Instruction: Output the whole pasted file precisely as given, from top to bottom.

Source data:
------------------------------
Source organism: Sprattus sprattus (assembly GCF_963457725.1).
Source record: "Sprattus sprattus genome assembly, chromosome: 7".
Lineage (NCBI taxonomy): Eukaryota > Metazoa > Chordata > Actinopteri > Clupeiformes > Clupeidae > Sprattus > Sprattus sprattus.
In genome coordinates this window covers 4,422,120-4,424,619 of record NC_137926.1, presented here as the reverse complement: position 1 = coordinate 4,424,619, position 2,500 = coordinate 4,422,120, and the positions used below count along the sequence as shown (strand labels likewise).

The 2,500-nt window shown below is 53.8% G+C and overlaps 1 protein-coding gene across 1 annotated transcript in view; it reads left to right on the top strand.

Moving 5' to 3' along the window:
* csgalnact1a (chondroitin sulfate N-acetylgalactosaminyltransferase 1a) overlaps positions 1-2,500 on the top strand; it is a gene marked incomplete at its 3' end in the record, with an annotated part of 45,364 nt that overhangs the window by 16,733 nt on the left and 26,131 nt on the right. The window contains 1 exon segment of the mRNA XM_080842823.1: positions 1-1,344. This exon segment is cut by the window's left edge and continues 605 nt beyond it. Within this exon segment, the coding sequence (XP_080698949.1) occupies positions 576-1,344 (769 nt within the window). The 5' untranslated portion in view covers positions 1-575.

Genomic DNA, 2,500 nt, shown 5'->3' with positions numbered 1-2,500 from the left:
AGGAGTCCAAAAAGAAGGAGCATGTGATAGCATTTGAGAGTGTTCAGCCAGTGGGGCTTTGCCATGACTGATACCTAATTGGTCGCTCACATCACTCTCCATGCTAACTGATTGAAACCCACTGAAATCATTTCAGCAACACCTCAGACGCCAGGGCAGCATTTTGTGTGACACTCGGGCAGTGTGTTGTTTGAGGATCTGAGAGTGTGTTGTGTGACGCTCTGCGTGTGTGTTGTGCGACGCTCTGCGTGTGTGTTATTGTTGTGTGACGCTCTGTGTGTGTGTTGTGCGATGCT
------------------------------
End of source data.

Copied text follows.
Source organism: Sprattus sprattus (assembly GCF_963457725.1).
Source record: "Sprattus sprattus genome assembly, chromosome: 7".
Lineage (NCBI taxonomy): Eukaryota > Metazoa > Chordata > Actinopteri > Clupeiformes > Clupeidae > Sprattus > Sprattus sprattus.
In genome coordinates this window covers 4,422,120-4,424,619 of record NC_137926.1, presented here as the reverse complement: position 1 = coordinate 4,424,619, position 2,500 = coordinate 4,422,120, and the positions used below count along the sequence as shown (strand labels likewise).

The 2,500-nt window shown below is 53.8% G+C and overlaps 1 protein-coding gene across 1 annotated transcript in view; it reads left to right on the top strand.

Moving 5' to 3' along the window:
* csgalnact1a (chondroitin sulfate N-acetylgalactosaminyltransferase 1a) overlaps positions 1-2,500 on the top strand; it is a gene marked incomplete at its 3' end in the record, with an annotated part of 45,364 nt that overhangs the window by 16,733 nt on the left and 26,131 nt on the right. The window contains 1 exon segment of the mRNA XM_080842823.1: positions 1-1,344. This exon segment is cut by the window's left edge and continues 605 nt beyond it. Within this exon segment, the coding sequence (XP_080698949.1) occupies positions 576-1,344 (769 nt within the window). The 5' untranslated portion in view covers positions 1-575.

Genomic DNA, 2,500 nt, shown 5'->3' with positions numbered 1-2,500 from the left:
AGGAGTCCAAAAAGAAGGAGCATGTGATAGCATTTGAGAGTGTTCAGCCAGTGGGGCTTTGCCATGACTGATACCTAATTGGTCGCTCACATCACTCTCCATGCTAACTGATTGAAACCCACTGAAATCATTTCAGCAACACCTCAGACGCCAGGGCAGCATTTTGTGTGACACTCGGGCAGTGTGTTGTTTGAGGATCTGAGAGTGTGTTGTGTGACGCTCTGCGTGTGTGTTGTGCGACGCTCTGCGTGTGTGTTATTGTTGTGTGACGCTCTGTGTGTGTGTTGTGCGATGCT